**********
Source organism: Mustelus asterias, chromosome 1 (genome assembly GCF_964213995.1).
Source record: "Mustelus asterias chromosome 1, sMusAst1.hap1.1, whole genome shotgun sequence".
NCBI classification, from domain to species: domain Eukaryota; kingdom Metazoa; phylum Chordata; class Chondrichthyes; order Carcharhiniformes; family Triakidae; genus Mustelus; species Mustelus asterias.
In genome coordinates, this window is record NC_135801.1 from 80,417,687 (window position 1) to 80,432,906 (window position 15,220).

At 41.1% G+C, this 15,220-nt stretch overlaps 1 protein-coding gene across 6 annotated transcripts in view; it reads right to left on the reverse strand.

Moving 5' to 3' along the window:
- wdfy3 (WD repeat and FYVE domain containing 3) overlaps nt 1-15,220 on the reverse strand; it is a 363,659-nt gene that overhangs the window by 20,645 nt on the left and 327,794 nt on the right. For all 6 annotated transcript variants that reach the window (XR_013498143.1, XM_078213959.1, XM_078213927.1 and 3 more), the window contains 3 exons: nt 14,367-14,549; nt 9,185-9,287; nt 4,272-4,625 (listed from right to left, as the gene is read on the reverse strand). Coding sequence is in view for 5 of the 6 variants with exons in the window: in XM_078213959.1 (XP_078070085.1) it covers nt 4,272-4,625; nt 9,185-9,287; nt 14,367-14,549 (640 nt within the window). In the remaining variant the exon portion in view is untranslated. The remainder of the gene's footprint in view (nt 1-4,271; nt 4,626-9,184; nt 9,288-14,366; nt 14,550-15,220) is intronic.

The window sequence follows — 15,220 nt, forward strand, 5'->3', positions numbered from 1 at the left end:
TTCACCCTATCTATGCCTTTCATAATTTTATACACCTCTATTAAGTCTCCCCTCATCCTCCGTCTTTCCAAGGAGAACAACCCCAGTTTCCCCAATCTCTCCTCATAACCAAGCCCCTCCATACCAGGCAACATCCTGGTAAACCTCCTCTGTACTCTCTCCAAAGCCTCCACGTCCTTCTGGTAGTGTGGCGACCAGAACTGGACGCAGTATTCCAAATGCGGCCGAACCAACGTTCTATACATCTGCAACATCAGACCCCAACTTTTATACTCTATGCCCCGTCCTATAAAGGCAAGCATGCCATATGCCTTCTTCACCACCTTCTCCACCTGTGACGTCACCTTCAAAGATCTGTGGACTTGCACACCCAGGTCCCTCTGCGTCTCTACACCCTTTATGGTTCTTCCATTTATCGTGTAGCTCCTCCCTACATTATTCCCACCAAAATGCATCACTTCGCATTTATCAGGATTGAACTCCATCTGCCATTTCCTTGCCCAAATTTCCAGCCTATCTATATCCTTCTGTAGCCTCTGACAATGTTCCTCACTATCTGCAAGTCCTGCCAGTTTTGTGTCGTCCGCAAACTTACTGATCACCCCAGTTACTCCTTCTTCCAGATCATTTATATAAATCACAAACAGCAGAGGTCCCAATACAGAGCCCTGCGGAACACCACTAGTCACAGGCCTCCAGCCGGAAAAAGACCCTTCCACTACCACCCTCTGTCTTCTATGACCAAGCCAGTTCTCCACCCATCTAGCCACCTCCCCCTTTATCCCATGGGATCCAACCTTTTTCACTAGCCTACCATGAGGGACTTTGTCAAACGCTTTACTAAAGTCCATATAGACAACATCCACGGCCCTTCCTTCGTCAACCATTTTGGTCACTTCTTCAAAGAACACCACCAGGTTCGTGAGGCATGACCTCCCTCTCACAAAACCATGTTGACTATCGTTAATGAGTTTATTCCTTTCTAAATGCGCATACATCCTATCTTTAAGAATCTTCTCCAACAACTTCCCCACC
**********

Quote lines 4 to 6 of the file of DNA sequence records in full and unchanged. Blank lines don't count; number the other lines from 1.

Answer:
In genome coordinates, this window is record NC_135801.1 from 80,417,687 (window position 1) to 80,432,906 (window position 15,220).

At 41.1% G+C, this 15,220-nt stretch overlaps 1 protein-coding gene across 6 annotated transcripts in view; it reads right to left on the reverse strand.

Moving 5' to 3' along the window: